Although tours are all-inclusive, you'll want to have about $50-$60 on hand. Many tours pass through indigenous communities, and they charge $1 to watch them in action. I personally don't like this. I feel it's intrusive. While it was interesting watching them make pan de yuca, I felt awkward at the same time. The visit to the shaman will also cost 1 or 2 dollars and 5 to 10 dollars for ayahuasca. This kind of eco tourism helps supports the communities where the oil companies have failed them.
In addition you'll want to bring money to tip the guides. In our tour we had a guide, a cook, and a driver. I tipped the guide $20 and the cook and driver $10 each. I would have tipped a little more because I thought they all did such a great job, but I didn't have any more money. One couple tipped the guide $100 and the cook and driver $20 each. This may be a little high, but if you think your guide did a great job, tips are completely at your discretion.
Luggage and bags:
Don't bring your finest luggage. A hiker's backpack is your best bet. Also bring a lot of zip lock bags. I brought 8 and wished I had more. Things you want to keep dry: your passport, your camera, some clothes for the last day, your medicine.
Clothing/Shoes/Weather Gear: Bring long socks, light clothing, lightweight hiking pants, 5 or 6 shirts with at least two long sleeve shirts, a swim suit, an extra pillow, an old towel. Bring a large zip lock bag to put some of your clothes. Despite all the precautions the the guides take, your things ARE going to get wet. It sure was nice having a dry set of clothes for the 10 hour bus ride back home.
Toiletries and Medical Supplies: Bring toilet paper, vitamin B pills, Advil (especially if coming from Quito), anti-malaria pills. Bring a couple small bottles of water just in case of emergency.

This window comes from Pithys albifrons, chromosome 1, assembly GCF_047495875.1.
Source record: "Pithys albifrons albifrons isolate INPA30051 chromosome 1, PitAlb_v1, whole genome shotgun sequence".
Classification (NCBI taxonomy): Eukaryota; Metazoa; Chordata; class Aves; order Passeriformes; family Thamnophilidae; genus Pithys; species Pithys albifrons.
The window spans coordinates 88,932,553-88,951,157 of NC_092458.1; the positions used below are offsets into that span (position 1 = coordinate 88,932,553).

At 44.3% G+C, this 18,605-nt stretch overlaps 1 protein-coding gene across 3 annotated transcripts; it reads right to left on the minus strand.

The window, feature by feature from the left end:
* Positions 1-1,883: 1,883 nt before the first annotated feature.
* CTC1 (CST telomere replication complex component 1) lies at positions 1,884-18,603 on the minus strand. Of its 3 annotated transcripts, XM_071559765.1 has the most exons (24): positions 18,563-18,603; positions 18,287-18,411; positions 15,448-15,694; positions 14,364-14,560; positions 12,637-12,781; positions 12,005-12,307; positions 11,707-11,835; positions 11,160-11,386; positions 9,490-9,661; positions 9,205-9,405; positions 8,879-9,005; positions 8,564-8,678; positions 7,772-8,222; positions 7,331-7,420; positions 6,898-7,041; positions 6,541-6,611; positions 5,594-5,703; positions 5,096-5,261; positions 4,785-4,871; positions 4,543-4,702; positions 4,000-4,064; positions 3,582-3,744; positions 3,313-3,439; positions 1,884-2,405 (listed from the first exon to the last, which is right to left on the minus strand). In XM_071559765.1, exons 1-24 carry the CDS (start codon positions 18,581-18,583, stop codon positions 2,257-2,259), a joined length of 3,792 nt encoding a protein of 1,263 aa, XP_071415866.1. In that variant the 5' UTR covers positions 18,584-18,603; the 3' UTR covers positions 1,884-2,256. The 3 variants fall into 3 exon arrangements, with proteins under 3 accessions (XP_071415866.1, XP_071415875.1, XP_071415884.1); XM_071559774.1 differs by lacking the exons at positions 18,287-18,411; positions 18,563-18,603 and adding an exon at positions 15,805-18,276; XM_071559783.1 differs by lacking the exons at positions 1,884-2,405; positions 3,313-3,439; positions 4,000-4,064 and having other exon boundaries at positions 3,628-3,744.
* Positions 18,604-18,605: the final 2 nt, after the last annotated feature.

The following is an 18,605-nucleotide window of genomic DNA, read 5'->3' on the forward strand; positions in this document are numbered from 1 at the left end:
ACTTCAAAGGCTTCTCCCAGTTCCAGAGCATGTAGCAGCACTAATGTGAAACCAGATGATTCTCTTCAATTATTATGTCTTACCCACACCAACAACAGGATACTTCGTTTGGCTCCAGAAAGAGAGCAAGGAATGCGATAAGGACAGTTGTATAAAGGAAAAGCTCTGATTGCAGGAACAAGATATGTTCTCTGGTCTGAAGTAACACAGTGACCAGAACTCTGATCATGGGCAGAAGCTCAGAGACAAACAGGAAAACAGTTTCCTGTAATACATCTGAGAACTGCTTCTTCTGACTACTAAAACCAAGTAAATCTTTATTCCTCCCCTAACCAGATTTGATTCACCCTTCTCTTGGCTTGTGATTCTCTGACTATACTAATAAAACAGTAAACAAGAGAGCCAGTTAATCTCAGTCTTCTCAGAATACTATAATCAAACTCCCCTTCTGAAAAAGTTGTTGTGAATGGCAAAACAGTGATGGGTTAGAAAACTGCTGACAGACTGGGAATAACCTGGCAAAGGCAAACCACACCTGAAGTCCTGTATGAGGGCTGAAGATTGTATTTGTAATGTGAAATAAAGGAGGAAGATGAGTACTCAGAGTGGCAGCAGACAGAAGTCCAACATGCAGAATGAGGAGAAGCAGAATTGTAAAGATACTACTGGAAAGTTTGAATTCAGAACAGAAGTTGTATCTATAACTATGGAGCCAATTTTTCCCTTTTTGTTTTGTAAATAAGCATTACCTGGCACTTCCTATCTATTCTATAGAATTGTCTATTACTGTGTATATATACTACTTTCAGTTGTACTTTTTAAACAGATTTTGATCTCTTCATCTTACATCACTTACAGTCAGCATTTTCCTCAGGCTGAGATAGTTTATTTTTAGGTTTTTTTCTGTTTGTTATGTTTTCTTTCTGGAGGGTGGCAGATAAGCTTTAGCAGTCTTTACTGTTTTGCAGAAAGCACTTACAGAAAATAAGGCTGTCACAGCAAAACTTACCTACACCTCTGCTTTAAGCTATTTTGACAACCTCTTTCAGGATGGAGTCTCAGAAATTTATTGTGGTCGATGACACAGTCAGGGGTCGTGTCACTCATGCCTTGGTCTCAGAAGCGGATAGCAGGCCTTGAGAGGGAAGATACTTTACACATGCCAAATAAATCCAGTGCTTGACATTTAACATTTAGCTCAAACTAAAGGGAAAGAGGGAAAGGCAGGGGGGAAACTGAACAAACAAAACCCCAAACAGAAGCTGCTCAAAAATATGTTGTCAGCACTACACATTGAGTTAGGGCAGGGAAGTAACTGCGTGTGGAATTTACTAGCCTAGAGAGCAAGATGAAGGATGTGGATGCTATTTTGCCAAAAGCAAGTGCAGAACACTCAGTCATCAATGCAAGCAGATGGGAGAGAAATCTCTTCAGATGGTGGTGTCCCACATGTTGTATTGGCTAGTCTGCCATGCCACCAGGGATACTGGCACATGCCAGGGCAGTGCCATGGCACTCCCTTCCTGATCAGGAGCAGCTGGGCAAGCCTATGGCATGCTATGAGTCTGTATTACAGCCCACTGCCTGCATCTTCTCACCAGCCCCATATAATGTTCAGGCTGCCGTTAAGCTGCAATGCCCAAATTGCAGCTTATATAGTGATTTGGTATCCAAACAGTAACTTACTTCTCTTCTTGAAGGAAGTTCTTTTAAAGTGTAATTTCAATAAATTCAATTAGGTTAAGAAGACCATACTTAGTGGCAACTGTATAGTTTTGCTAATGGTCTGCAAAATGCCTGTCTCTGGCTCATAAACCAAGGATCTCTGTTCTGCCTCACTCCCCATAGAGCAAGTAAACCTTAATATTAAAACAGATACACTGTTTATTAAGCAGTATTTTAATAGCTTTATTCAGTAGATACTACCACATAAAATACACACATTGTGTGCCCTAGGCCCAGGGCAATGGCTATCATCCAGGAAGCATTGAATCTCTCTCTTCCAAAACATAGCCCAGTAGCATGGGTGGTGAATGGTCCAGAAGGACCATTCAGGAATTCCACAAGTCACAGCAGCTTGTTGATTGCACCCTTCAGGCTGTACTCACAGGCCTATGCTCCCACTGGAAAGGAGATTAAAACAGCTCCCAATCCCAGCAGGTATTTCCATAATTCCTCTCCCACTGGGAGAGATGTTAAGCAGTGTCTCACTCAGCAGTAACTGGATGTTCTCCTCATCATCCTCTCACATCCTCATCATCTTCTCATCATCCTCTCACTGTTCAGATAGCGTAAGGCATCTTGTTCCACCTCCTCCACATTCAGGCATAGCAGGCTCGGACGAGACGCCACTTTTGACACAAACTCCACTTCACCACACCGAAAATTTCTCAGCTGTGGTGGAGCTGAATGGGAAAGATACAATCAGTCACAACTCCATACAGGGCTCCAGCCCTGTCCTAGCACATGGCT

Photo Equipment: Bring lots and lots of batteries. There are not outlets to recharge your equipment. Bring zip lock bags for your electronics. Bring your zoom lens if possible. The largest, most exotic birds are high up in the trees and hard to photograph without a zoom. I brought my video camera and was glad I did.
Camping/Beach/Outdoor Gear: Rubber boots and ponchos are absolutely essential. Your tour should provide these things. Bring Duck tape (keep it dry) to repair any holes in mosquito nets. My pocket knife came in handy on several occassions as well. You'll also want plenty of sun screen and mosquito repellant. When you use the repellant, use it all over your body, not just the exposed areas.
Miscellaneous: Whatever you do, don't overpack for this trip.
Luggage and bags:
Medium sized waterproof backpack.
Watertight bag for electrical/camera equipment.
Clothing/Shoes/Weather Gear: Thongs or Sandals.
Waterproof hiking boots.
Toiletries and Medical Supplies: Waterproof bandages.
Photo Equipment: Lots of batteries because there is no electricity
Camping/Beach/Outdoor Gear: Towel
The camp provided us with good rubber boots.
But for the guys with big feet, there were no big sizes. The biggest size they had was 45. But that was known before we started the trip, so these guys brought there own boots from home.
And as the service in the camp was so good, they left these boots to use for future travellers.